Nunes, who also works as Band Director at Westport Middle School and helps out with various musicals within the district, said Ornament will also be performing at Twin River Casio in Lincoln, R.I., at the Lighthouse Bar on Saturday, Nov. 27th at 8:30 p.m. Their third gig is at Westport High School on Friday, December 3rd at 7 p.m.

“It is to benefit the Westport Music Boosters Association,” he said. “We want to help raise money for music programs in local schools.”

The next night, Saturday, Dec. 4th at 7:30 p.m., they will take the stage at the Seaport Inn and Marina in Fairhaven, Mass.

“The Seaport Inn show will feature a toy drive with the Salvation Army,” Nunes said. “We’ll be at Keith Junior High School in New Bedford on December 10th at 7 p.m. to support the Veterans Transition House. On December 12th, our show is at Mansfield High School at 4 p.m. The money will go towards the Mansfield High School Youth Hockey league.”

While their Dec. 17th performance at the Whites of Westport in Westport, Mass., at 6:30 p.m. is a regular gig, The Plymouth Memorial Hall show on Dec. 18th at 7 p.m. will feature choral members from both Plymouth North and Plymouth South High Schools. Thirty to forty members will be in attendance.

“They will do a few numbers with us,” said Nunes. “Part of the proceeds will help restore the piano they use. We are going to be finishing up the tour at LaSalete Shrine Auditorium in Attleboro, Mass. on January 2nd at two in the afternoon.”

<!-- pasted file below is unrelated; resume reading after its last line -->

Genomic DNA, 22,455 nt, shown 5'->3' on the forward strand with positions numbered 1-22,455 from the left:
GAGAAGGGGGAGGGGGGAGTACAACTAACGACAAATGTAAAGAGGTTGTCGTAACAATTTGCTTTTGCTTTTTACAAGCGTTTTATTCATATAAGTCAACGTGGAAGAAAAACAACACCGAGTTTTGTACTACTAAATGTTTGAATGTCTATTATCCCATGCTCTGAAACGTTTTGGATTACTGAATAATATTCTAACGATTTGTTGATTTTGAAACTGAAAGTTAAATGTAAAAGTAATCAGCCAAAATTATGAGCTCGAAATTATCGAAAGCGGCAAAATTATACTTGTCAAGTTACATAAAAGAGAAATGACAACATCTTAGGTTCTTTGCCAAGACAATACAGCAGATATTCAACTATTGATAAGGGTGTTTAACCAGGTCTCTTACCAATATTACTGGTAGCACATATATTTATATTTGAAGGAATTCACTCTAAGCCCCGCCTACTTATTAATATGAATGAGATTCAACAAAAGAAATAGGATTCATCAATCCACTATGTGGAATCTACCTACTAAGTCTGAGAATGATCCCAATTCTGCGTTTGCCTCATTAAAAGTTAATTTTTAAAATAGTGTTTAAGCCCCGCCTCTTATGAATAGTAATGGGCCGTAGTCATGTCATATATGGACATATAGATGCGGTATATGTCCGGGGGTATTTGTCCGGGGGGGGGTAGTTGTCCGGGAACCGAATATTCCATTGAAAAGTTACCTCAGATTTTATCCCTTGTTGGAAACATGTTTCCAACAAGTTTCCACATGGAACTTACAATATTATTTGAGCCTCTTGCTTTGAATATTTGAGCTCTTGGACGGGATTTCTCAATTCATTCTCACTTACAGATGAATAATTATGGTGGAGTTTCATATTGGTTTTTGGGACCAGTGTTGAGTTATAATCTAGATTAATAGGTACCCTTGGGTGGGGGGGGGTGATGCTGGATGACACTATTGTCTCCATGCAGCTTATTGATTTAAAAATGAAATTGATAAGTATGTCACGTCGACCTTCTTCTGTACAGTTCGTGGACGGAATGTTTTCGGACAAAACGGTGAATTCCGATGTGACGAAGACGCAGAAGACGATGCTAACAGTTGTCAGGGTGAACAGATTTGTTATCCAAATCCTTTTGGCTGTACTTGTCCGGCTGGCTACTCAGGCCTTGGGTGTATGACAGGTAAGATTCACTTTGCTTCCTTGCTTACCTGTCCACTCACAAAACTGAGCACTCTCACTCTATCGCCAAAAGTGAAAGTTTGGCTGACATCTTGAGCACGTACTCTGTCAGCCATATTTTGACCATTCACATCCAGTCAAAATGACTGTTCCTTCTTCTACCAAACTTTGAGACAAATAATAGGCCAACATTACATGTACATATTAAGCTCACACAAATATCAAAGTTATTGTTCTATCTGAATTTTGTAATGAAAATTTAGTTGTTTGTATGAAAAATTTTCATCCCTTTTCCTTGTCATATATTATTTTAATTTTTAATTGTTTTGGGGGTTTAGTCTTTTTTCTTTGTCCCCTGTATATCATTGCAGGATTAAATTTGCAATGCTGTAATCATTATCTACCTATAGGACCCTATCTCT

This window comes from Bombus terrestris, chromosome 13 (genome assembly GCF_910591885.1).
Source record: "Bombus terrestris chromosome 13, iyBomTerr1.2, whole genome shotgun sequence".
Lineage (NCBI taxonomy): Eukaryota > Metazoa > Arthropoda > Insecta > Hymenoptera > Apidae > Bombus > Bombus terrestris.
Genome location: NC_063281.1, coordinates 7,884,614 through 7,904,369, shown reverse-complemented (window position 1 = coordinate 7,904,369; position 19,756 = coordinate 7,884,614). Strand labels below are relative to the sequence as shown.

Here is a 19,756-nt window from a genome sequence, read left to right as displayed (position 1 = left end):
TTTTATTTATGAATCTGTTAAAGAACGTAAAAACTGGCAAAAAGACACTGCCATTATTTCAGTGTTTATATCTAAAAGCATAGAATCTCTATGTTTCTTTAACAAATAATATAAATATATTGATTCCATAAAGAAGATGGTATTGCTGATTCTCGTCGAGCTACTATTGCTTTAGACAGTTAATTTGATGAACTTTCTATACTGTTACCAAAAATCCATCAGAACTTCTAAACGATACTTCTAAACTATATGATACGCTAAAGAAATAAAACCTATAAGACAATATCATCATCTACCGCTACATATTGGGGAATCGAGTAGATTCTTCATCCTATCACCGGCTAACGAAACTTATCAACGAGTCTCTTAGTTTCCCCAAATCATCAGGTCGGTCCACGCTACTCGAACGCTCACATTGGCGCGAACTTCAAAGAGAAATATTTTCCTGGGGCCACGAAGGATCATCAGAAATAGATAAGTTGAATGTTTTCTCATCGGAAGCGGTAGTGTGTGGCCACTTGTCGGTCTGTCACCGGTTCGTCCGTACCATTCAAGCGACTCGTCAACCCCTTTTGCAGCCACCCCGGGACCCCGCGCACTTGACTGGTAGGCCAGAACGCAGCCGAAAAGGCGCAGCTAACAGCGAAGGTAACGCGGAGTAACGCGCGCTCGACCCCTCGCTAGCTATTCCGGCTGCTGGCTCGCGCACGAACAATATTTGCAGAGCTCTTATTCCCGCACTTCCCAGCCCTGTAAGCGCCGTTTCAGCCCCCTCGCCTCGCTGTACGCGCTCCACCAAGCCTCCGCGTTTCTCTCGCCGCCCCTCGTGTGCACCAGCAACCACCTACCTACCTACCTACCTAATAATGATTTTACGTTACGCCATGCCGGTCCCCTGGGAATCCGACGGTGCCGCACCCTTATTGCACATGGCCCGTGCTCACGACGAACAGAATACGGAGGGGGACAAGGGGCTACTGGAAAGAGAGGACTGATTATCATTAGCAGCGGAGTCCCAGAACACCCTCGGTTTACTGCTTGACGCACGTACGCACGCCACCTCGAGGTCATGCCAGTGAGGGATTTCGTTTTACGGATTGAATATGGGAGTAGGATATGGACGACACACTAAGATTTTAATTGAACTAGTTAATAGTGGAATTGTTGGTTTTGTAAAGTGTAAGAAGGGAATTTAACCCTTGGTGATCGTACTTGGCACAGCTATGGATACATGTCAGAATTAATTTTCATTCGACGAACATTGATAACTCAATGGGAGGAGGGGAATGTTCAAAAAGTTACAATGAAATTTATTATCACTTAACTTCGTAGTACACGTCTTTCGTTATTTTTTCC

Since they toured last year, Nunes said Ornament has had a few line up changes. One of the new members includes violinist, A.J. Salvatore.

“For me, playing in this band is an opportunity to work with some really talented musicians,” said Nunes. “Not only are they very skilled, they are just dedicated to perfecting our craft. I don’t play out with any other bands because we rehearse year-round.”

Nunes said they each work hard to be authentic to the music. They are getting to the point where they are starting to be recognized in the area.

“People have told us that if they close their eyes, we sound just like the Trans-Siberian Orchestra,” he said. “That’s what we’re going for and I think that’s the biggest compliment we can get. People are getting to know what we do and we are finding a lot of new fans, as well.”

Every year, Ornament changes up the set list to keep their show both interesting for their faithful followers and exciting for people who are seeing them play for the first time. Nunes said the light show is completely different, too.

“We are up to 56 lights now,” said Nunes. “It’s fun to play this music. It’s the best of both worlds for me. I get beauty of the classical music with the power and energy of rock and roll and it just combines together to give the music something special.”

To find out more about Ornament and their upcoming tour, visit their website at www.ornamentband.com. Friend them on MySpace at www.myspace.com/ornamenttso and find them on Facebook by searching for Ornament Fan Club.